RALEIGH, N.C. (WNCN) — Public safety is the number one concern for people who live and work in downtown Raleigh, according to a survey presented during a “Safe, Vibrant, and Healthy Community” Committee meeting on Tuesday.

In just the transit mall area, officials have reported a 90% increase in aggravated assaults.

Business owners and customers said they’re getting threatened, daily.

City leaders and local business owners came together Tuesday, in hopes of finding a solution.

Business owners said they’ve had enough, and they’re struggling.

“It’s really hard to do business when you have big groups of kids hanging out in front, selling drugs,” said a manager for Young Hearts Distilling.

The increased crime across downtown is not only impacting employees but also customers.

“My staff has been spit on. My staff has been thrown up against glass windows. My staff has been sexually groped. My staff has been threatened with bricks. And they have had their lives threatened on a regular basis. This is a daily thing. It’s incredibly stressful. We can’t take it anymore,” said Kim Hammer, the owner of Bittersweet and Johnson Street Yacht Club.

“They’re afraid to come. Does that resonate with anybody here? They’re afraid of Raleigh,” said Rusty Sutton, the owner of The Green Monkey.

Local business owners shared one similar story after another with city council leaders: each with their own plea for help to keep downtown alive and safe.

“We have had a successful business that has only risen every year that we’ve been open,” added Hammer. “Now it’s down. And some months, it’s down as much as 50%.”

“Our biggest thing is we’re trying to convince corporate customers to come downtown. It’s getting harder when safety is bad,” said Sam Dinner, with Taste Carolina Food Tours.

Officials highlighted the “hot spots” for crime: the GoRaleigh station, portions of Fayetteville and Davie streets, the “Business Core” area, and Glenwood South.

Business owners said they’re dealing with an increase in harassment, aggressive panhandling, drug use, and much more.

“[We] are having to clean up human feces and needles from patios and people exposing themselves,” said Matt Coleman, who owns The Davie.

According to officials, in the Glenwood South Area alone, so far this year, police have logged 94 misdemeanor drug violations. That’s a 32% increase from this time last year.

Reports also show that officers seized 137 illegal firearms in Glenwood South, which is a 17% increase.

City leaders are now working together to combat rising crime, and are looking at what other cities, like Atlanta and Baltimore, are doing to help mitigate problems.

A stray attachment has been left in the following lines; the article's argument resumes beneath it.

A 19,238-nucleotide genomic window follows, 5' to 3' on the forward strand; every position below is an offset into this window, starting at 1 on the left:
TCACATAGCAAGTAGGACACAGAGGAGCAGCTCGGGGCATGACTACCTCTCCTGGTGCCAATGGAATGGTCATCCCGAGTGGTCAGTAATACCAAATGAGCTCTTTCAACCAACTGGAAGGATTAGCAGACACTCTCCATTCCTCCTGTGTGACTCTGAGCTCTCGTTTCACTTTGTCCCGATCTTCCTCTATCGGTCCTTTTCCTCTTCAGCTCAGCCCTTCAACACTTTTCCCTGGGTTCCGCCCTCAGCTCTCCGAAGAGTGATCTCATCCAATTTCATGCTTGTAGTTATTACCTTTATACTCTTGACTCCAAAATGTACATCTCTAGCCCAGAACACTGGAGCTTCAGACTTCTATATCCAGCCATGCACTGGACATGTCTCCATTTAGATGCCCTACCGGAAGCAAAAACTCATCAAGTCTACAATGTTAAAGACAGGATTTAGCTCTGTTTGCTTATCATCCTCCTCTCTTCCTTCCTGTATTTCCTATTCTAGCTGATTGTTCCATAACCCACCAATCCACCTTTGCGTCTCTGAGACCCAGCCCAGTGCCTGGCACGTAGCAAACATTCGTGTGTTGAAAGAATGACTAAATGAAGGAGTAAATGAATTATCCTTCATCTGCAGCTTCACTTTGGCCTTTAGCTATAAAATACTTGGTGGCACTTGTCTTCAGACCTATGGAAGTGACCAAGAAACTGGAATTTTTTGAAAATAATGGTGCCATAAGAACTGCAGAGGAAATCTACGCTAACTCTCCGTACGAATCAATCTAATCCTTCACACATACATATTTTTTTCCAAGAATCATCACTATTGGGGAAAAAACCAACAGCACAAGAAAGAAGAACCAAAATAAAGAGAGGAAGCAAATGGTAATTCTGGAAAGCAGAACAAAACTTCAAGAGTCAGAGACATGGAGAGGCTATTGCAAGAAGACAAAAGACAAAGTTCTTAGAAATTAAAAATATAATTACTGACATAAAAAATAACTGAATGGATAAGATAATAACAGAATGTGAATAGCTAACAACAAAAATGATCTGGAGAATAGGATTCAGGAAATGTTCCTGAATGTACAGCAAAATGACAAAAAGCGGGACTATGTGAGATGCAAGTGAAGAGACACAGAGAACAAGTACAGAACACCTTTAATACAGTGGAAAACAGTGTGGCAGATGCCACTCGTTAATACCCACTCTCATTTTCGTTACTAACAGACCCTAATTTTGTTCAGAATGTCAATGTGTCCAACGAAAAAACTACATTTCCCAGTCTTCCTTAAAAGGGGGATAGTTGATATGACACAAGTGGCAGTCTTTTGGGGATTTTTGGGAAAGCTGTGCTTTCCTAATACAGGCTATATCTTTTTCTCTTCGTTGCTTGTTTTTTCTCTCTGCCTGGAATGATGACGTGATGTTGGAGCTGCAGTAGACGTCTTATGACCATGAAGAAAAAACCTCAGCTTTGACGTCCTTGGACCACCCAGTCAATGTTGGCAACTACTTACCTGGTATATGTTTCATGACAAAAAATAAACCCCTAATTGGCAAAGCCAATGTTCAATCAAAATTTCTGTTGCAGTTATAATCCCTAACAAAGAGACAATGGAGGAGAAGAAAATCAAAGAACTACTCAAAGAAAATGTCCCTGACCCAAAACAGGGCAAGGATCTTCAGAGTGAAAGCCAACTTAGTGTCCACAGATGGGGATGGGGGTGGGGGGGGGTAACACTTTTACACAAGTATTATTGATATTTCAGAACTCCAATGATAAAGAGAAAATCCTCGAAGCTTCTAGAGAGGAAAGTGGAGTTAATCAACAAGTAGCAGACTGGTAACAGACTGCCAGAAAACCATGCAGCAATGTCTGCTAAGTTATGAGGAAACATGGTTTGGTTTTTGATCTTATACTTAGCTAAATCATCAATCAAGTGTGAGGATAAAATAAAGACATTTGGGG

They are adding lights to certain areas of downtown and are amping up their network of surveillance cameras.

Leaders are working to expand a transit policing unit and create a full-time bicycle squad.

Officials have also decided they are hiring a private security team. Leaders have already reached out to three companies, who have told officials they need to have armed guards. Initial cost is expected to be around $250,000 to $500,000, but nothing is officially in the works at this time.

The security is needed as the Raleigh Police Department deals with 91 sworn officer vacancies.

“We understand the concerns of the public and understand the concerns of the business community. And we want to utilize our officers in every way that we can, and we are doing that. But we just need more officers,” said Police Chief Estella Patterson.

Patterson also is recommending business owners, especially in the Glenwood South neighborhood, to get metal detectors, to help stop people with weapons.

She added the increased police presence seen over the past couple of weeks has made a difference.

However, Patterson emphasized it’s not necessarily sustainable, based on staffing issues, and there needs to be other resources and ways to combat growing crime.

“We’ve been doing everything we can to work toward it and try to come up with solutions,” she explained. “This is going to be a collaborative effort. There’s not just one fix to this. We just can’t keep throwing officers, necessarily. I think we have to use all of the tools and all of the resources that we have to combat what we’re seeing.”